2022 HME Business Handbook: Home Access
Being Prepared To Help Ensure Clients Have Safe Home Access
- By Adam R. Johnson
- Jun 01, 2022
One question I ask every
durable and home medical
equipment provider business that
I encounter is, “Do you sell things
with wheels? Do you sell rollators,
transport chairs, wheelchairs, power
chairs, or scooters?” For most DME
and HME providers, the answer is
In fact, many of the companies
that I speak with have confided
that 50 percent to 75 percent of
their total sales are made up of
wheeled mobility products alone. I
believe that these numbers are true
of the whole DME/HME market.
Some stores may specialize in a
different equipment category, such
as respiratory or sleep services,
but even most of those offer some
mobility products. And for the
provider and the customer, wheels
are particularly important.
Most customers’ largest device
purchase related to their health
will have wheels. The purchase of
wheeled mobility often dictates the
difference between living a normal
life and being a shut-in.
It is a decision that your patient
customers take seriously and trust
your business for guidance and
advice. You spend considerable
time making sure your customers
make sound decisions on the best
devices for their needs. It is equally
important to provide them with
the means to safely navigate their
mobility devices in and around
PART OF THE PURCHASE
Ask yourself, would you buy a canoe,
one you have saved for, scraped for,
or financed, and then neglect to buy a
paddle? That question seems silly, right?
Why would you sell wheels and not go
the next few steps to make sure that your
customer can get the most use out of
Consider the inside of the home. When
I talked to our local OT/PT group, they
recommend that a person in a wheeled
device negotiating a threshold higher
than a half-inch to have assistance. Most
homes have at least three thresholds
that meet the “recommend assistance”
height. Many caregivers spend an
immense amount of time navigating
these challenges in the home every day.
If your customer does not have a 24-hour
caregiver, they might be confined to a
portion of their home or put themselves
in danger by negotiating thresholds that
are not safe. All of this assumes they can
get their device into their home.
It is true that some houses are built
like a castle on a hill — including the
moat! However, most homes can be
made accessible for your customer and
their wheeled devices for less than a few
CHANGE YOUR PERSPECTIVE
Ambulatory people often take access for
granted. I encourage you to spend a day
dragging your feet. Every time your toes
catch on something, ask, “Is this taller
than my thumb is wide?” If the answer
is “yes,” then your customer would get
stuck. Every home should be a safe place,
so do the experiment around your home.
Go from your car to your bed, bath, or
kitchen. You will be surprised.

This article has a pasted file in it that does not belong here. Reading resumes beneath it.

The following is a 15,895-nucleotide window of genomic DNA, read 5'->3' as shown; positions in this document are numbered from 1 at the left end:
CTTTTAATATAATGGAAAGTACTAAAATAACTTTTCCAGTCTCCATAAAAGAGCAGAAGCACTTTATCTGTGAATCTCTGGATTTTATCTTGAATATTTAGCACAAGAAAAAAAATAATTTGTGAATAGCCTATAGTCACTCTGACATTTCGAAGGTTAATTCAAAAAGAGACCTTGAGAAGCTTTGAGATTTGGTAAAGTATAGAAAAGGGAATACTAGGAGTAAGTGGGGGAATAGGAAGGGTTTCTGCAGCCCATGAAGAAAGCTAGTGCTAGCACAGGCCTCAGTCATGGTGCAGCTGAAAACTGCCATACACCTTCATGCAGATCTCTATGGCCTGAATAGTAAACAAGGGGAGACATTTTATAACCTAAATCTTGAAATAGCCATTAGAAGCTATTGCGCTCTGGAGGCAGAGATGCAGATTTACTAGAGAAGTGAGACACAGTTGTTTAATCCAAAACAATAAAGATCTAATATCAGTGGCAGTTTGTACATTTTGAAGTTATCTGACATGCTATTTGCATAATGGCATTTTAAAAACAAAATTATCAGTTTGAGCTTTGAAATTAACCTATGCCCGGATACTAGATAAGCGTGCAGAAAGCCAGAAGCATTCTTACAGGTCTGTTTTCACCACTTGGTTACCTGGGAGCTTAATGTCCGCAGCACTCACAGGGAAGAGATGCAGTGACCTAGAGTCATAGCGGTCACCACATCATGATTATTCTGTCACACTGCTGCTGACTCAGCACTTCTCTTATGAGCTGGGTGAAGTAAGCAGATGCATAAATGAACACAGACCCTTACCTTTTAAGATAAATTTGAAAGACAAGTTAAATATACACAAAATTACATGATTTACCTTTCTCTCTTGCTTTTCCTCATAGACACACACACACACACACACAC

You do not have to be an expert
in accessibility or have a degree in
engineering to help your customer. Often
the exercise described above and a ruler
are all the tools you need. Many homes
only need a few thresholds to make them
I know you may be getting sweaty palms
just thinking about the ADA guidelines.
A lot of people feel nervous about the
ADA regulations at first, but it is not that
complex. If you grasp these two simple
rules, you will be on the right track.
Rule 1: For every vertical inch of rise,
you must travel one foot to dissipate the
angle. (In limited situations, you can use
a steeper angle, but this rule is always
Rule 2: If the rise is greater than 6
in., you must have handrails. (Often,
handrails are helpful even below 6 in.)
These two rules will guide you in
helping a large number of your clients.
Just like wheeled devices, ramps and
thresholds come in many varieties, levels
of quality, and availability. You would not
tell your customer, “Just go find a scooter
on the internet and have it shipped to
your house.” So do not let them buy their
thresholds that way either.
Your business and your customers will
benefit from increasing your knowledge
in this area. Find a reputable company
that stands behind its product and is
willing to teach you about them. Build a
relationship with people that answer your
questions and sell you what you need in
Being prepared can entail stocking
simple solutions in your store or just
knowing who to call. Support your
customer by being prepared with
information and tools for accessibility.
POINTS TO REMEMBER
- Nearly all DME and HME providers
serve patients that need safe access
to their homes.
- Home access solutions should
be a consideration of most HME
- Most homes have accessibility
issues for users of wheeled mobility.
- Adopt the mobility user’s perspective
and examine your own home.
- Two rules can help you keep users’
homes within ADA guidelines.
To learn more about home access
solutions that help keep customers
safe, visit www.access4uinc.com.
This article originally appeared in the May/Jun 2022 issue of HME Business.
Adam R. Johnson is Sales Manager of Access4U, a company that manufactures accessibility ramps for people who want to live at home. He can be reached at email@example.com.